Tribalism and power had rooted greedy politicians, but for us, this was the beginning of a new star shining in the darkness of sorrow. We settled. When school started, a new era began. It was difficult too, the language were different, but adaptation was our new mother, and we followed and soon caught up with the rest.
They say when one door closes, another opens. A house help was provided for us. It was exciting to meet her. Her name was Rita. She was humble, caring and honest. She helped us prepare for school. After she dressed us in gray trousers and a white t-shirt with a red tie, black shoes on our feet and a blue sweater, we set out to the school nearby the estate.
Time moved with the sun. Soon we were done with pre-primary and on to the next level of secondary. As always, adaption was the key. We made friends around the estate, at schools we attended and we even learned their language.
Secondary was on its way for us. We were so excited to join new school in a different area, farther away from home. We realized life was moving so fast, it felt as if not a day had passed since we were kids, and now grown up.
Goshen Boys was the new name on labeled on the maroon sweater in Nakuru.
Andrew, Thomas and I took off for our new beginning. The first day was always best for us, foreign languages were now as cheap as second handed clothes.
We could speak it well without doubt and could be called citizens by those who didn’t know we were foreigners.
Goshen was our new home full of talents.
Andrew was good at academic activities.
Thomas was the best soccer player at his school, and I was good at writing.
Second year was already there. We knew now that time wasn’t on our side and so we had to get serious.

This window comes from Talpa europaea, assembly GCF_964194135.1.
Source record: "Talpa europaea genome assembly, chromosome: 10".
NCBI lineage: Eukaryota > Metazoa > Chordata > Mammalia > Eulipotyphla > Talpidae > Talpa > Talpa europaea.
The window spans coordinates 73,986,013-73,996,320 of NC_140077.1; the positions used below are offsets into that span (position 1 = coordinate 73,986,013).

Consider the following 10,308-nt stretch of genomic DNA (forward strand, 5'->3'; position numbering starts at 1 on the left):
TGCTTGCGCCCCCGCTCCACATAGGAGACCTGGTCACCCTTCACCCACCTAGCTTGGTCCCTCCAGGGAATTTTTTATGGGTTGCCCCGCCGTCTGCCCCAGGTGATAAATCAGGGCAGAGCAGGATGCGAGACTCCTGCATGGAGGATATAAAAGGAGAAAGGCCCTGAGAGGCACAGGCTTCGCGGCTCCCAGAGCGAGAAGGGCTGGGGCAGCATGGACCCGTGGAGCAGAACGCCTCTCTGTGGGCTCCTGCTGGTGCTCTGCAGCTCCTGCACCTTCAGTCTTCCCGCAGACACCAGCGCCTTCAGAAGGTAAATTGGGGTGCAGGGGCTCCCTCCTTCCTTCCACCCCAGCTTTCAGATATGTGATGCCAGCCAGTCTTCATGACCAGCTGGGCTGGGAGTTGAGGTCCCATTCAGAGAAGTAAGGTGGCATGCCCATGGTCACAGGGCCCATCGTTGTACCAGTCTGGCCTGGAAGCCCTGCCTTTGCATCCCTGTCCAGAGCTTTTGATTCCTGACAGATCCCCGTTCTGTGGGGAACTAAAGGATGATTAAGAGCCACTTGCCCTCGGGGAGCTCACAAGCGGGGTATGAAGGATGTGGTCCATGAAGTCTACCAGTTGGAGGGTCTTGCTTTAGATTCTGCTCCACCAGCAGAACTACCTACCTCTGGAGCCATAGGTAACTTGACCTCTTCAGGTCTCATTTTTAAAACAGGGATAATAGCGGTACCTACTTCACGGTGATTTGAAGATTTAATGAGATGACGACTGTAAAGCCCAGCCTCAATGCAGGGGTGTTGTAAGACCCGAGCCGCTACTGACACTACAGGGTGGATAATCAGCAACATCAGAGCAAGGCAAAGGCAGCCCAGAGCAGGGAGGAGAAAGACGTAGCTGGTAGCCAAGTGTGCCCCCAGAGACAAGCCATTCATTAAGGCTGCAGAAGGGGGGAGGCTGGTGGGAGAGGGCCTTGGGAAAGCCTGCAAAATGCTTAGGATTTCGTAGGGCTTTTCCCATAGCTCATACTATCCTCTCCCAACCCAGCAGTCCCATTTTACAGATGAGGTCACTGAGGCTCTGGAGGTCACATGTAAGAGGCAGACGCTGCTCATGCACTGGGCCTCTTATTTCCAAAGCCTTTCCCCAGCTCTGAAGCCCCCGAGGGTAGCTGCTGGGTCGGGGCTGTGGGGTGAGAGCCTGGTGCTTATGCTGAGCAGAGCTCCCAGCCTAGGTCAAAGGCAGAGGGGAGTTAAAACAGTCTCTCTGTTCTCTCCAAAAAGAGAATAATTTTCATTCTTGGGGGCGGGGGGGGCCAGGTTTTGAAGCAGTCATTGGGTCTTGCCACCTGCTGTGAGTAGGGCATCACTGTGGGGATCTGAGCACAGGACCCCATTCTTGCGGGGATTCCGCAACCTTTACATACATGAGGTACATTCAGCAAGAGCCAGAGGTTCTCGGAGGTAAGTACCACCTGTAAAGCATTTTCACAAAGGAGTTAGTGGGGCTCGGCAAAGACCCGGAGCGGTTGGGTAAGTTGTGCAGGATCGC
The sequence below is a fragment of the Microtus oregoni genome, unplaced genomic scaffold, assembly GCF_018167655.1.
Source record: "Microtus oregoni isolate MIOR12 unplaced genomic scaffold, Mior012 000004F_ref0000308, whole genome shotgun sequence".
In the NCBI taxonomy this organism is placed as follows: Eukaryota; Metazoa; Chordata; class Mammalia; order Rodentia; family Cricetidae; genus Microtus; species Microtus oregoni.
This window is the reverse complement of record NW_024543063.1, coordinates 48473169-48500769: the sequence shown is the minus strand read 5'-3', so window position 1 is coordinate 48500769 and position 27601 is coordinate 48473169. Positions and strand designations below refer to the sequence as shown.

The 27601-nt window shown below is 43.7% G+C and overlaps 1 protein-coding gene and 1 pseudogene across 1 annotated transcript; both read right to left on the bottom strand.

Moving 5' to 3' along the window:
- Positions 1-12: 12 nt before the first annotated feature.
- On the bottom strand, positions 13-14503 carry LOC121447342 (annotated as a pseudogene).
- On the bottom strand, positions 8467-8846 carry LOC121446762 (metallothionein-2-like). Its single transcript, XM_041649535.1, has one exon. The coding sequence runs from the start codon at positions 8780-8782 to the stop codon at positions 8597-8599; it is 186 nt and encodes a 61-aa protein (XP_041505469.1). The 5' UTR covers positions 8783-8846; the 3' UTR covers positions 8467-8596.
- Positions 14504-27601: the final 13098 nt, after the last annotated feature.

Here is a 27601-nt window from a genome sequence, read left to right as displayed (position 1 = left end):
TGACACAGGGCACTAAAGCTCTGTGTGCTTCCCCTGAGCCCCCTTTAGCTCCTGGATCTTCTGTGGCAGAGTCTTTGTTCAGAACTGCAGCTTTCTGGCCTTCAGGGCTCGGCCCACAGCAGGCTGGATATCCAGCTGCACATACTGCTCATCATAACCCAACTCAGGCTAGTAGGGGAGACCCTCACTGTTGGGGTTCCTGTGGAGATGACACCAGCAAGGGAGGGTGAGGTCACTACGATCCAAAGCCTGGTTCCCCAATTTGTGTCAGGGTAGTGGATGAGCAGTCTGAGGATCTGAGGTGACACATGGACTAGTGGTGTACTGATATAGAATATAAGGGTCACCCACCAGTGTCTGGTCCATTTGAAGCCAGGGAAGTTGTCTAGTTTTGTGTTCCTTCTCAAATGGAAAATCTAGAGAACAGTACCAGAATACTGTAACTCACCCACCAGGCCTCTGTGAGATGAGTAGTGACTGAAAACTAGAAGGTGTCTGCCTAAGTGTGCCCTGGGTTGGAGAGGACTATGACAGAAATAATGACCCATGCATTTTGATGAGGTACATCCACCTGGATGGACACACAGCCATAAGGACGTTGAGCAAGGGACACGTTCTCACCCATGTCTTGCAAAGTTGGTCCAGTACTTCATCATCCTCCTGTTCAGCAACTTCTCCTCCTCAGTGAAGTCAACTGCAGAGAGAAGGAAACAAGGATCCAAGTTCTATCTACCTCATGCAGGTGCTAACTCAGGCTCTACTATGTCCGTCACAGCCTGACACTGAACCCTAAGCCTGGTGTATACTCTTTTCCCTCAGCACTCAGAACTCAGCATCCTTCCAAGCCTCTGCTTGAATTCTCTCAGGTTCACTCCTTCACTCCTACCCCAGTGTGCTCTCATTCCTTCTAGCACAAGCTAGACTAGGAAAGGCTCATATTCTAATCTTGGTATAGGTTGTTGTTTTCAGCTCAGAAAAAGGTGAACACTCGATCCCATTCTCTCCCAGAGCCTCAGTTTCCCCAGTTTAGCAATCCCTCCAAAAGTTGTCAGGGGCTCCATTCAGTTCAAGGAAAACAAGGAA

After a smooth third year, we heared we had passed the examination in Goshen Boys. There was no better news than that.
It’s God whom we have thank. On a Tuesday in December we had to take our secondary exams. We were excited, and prayed for succes.
On Tuesday morning, we had Mathematics. It was the first subject on the title for country national examinational council. We were ready.
Weeks had gone by since we completed our examinations. The educational minister announced that the national national examination would be released on February 14th.
Andrew suggested we should go home to help our parents. Thomas and I were there still thinking of everything that happened, we didn’t want to forget how far we had come.
We went to eat lunch as we waited for the afternoon announcement. Now it was finally the day and our favorite food, cooked by none other than Rita, was served. The national anthem began. Of course, the ministry of education was the main character here, since he was going to announce the results. We did our best and passed. Back to the table, we discussed what to do next.
Andrew wanted to be University director, of course. Thomas wanted to go to Europe for soccer trials. And I was thinking of new writing projects, as usual. Days went by without changes, but then our the driver over the white lorry that brought us here for education came. He had come from the land we left. We were excited to see him, although he hadn’t brought dad, mum or even our uncle. The air was silent. We asked why he came without telling us he was coming. He didn’t say anything, so we just brought his belongings inside, feeling nervous.
Inside, he told us we’d be leaving tomorrow. There wasn’t even any time to ask where we’d be going to.
And then he said “your parents are dead. You all have to be there for the burial…”
23 November, 2022